Building an Outdoor Habitat for a Sulcata Tortoise
How to Keep a Large Tortoise Outside
Housing an adult sulcata tortoise is definitely different from housing a juvenile one. There are many things to consider and planning will help you and your pet in the end. In this article, I will go over what you need to know to house both a juvenile and adult one. I will also provide instructions on how to build your tortoise habitat, with important things to keep in mind that will help prepare the transition from juvenile to adult living.
With a lot of planning and work, your tortoise can live an amazingly fulfilling and long life in your home—for generations to come, hopefully.
This is the best book to extensively research sulcata tortoise care with. I always suggest reading up on everything to those who are raising sulcata tortoises. Make an informed decision about what you think is best. This is one of the guides that I have in my extensive collection at the moment.
How to Tell if Your Sulcata is Ready to Move Outside
Obviously your tortoise cannot live in a tank forever. It will grow to the size of the habitat you give it, actually. One thing I always keep in mind is that it is only temporary to house them inside. Mine was only inside for two years from the time I got him. Tortoise care is actually much easier once you are able to move them outside. It is absolutely vital to their health to move them outside as early as possible. There is nothing better for one than natural sunlight. So how do you know when your Sulcata Tortoise is ready to be moved outside?
So how do you know when yours is ready to be moved outside? When several things happen:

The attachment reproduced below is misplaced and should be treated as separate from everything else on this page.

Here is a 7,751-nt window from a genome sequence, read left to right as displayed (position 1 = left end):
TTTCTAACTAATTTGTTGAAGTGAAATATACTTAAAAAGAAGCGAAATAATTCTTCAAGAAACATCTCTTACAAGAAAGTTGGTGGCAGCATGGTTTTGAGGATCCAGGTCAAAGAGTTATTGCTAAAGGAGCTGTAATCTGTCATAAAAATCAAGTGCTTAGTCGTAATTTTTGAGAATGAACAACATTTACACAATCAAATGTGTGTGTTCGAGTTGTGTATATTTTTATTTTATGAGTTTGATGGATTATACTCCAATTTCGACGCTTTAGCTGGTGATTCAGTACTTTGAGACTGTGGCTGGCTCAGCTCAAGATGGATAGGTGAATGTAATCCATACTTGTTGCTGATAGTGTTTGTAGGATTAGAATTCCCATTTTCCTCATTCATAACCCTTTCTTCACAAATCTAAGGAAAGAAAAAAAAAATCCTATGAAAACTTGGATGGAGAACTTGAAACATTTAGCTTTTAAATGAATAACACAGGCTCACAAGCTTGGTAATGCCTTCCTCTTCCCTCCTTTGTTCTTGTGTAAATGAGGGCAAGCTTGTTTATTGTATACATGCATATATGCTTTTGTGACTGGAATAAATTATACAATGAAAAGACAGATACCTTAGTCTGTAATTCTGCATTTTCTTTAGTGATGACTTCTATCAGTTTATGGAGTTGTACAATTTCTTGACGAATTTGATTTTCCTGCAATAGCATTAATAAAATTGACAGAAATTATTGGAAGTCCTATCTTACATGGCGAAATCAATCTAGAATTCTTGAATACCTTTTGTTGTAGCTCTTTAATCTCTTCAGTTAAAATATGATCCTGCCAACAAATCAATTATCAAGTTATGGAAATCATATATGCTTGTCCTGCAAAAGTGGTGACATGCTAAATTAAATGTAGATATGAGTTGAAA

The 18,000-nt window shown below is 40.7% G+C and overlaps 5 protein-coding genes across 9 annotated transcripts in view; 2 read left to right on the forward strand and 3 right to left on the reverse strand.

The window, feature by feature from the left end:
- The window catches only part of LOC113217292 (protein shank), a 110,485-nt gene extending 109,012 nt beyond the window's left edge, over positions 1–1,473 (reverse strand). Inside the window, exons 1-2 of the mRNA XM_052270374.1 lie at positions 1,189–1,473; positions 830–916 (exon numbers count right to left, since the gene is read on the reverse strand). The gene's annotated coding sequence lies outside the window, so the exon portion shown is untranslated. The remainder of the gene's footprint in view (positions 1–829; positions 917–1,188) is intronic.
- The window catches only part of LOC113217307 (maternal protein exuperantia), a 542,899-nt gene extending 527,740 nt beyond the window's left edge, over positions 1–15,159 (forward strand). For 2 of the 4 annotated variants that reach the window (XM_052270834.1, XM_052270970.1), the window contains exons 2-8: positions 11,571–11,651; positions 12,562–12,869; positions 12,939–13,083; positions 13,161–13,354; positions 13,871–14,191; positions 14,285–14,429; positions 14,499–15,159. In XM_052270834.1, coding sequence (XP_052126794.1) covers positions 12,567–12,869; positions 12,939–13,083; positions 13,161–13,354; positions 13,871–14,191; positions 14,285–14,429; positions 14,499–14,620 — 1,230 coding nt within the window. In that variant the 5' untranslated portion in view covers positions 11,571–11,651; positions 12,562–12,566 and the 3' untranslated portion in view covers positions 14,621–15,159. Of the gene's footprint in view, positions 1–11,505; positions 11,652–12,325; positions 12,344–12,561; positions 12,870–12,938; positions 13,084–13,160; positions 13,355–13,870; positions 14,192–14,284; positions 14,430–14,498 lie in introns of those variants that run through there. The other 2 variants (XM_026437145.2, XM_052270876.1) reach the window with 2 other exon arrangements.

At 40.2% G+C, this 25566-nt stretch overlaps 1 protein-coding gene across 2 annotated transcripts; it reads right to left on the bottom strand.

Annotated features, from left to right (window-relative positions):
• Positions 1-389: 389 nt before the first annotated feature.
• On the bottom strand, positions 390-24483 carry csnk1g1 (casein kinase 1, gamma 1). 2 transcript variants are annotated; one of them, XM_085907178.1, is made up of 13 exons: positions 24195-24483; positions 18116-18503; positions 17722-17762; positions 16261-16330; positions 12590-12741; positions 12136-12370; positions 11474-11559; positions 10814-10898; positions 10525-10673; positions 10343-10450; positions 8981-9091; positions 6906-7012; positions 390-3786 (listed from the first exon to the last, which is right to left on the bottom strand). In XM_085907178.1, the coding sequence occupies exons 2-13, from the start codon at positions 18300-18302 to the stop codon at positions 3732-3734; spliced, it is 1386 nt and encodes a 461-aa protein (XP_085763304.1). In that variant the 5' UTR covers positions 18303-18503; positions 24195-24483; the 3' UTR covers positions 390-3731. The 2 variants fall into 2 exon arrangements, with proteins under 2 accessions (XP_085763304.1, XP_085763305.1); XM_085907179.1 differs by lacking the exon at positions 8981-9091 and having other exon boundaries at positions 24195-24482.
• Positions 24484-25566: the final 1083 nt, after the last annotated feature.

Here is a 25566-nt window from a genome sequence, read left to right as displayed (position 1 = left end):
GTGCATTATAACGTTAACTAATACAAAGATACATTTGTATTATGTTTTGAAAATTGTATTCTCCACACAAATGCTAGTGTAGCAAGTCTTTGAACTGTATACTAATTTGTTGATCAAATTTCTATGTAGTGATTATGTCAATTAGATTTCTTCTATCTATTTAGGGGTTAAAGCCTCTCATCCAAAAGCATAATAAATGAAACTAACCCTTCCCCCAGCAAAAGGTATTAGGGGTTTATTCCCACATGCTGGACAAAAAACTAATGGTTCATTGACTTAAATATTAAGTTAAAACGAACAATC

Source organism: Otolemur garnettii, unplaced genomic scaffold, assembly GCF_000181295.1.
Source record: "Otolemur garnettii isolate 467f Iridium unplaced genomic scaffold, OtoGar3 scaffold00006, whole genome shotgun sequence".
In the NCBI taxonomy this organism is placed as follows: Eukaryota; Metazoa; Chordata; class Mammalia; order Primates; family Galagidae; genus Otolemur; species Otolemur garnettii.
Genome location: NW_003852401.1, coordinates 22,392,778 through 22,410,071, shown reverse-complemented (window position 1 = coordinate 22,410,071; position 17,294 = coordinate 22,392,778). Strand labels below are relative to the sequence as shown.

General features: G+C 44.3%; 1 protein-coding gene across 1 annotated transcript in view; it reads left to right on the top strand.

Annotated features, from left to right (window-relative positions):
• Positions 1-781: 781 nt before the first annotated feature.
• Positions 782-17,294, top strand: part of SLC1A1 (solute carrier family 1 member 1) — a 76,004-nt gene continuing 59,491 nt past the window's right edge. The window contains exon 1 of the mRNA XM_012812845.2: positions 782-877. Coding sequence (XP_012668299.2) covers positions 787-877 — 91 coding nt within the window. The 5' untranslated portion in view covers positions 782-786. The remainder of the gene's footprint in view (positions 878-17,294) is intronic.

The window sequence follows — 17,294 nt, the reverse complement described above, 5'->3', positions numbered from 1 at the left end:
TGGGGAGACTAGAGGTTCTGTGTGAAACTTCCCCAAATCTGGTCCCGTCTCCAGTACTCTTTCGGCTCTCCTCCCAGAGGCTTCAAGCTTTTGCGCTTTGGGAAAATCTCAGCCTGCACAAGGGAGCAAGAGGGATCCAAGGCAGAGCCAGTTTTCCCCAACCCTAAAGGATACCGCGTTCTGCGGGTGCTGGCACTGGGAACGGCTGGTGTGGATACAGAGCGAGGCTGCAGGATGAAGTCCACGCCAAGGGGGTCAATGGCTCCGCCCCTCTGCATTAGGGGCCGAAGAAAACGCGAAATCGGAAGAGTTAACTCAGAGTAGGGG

Your sulcata tortoise . . .
✔ outgrows his 100+ gallon tank.
✔ and his shell is about a foot long, about 6-8 inches wide, and stands 4-6 inches tall.
✔ is able to burrow.
✔ is healthy.
✔ eats and excretes regularly.
✔ and his habitat is built and free from hazards.
Ants Are Serious Predators to the Geochelone Sulcata Tortoise
Never leave your juvenile tortoise unattended outside for long periods of times. Ants can attack and kill them!
Building a Habitat
I suggest making a habitat enclosure inside your yard, rather than letting it roam the yard freely—until they are just too big to escape the yard.
Over the past year or two that you have had your tortoise, you may have observed certain trends about where he likes to hide and dig, eat, sleep, and poop. Taking these into consideration, as well as considering shade and burrowing, you can embark on your habitat creation.
Be Careful What You Put Inside
Be careful when adding other elements to the cage, such as a shelter. A tortoise will climb whatever is in their cage, and it is not uncommon for them to flip onto their backs by accident. A tortoise cannot right themselves, and this will eventually lead to suffocation and death.
You should check on your tortoise often to make sure this does not happen.
Building a Winter Habitat
Snow is any tortoise's great enemy. They prefer temperatures above 70 degrees, at the lowest. Otherwise they will look for a den and go into hibernation mode. Since not all types will need to hibernate, and most cannot survive cold temperatures and snow, you will need to build them a large house enclosure with proper lighting on a timer, as well as heating elements to keep them warm.
This article is accurate and true to the best of the author’s knowledge. It is not meant to substitute for diagnosis, prognosis, treatment, prescription, or formal and individualized advice from a veterinary medical professional. Animals exhibiting signs and symptoms of distress should be seen by a veterinarian immediately.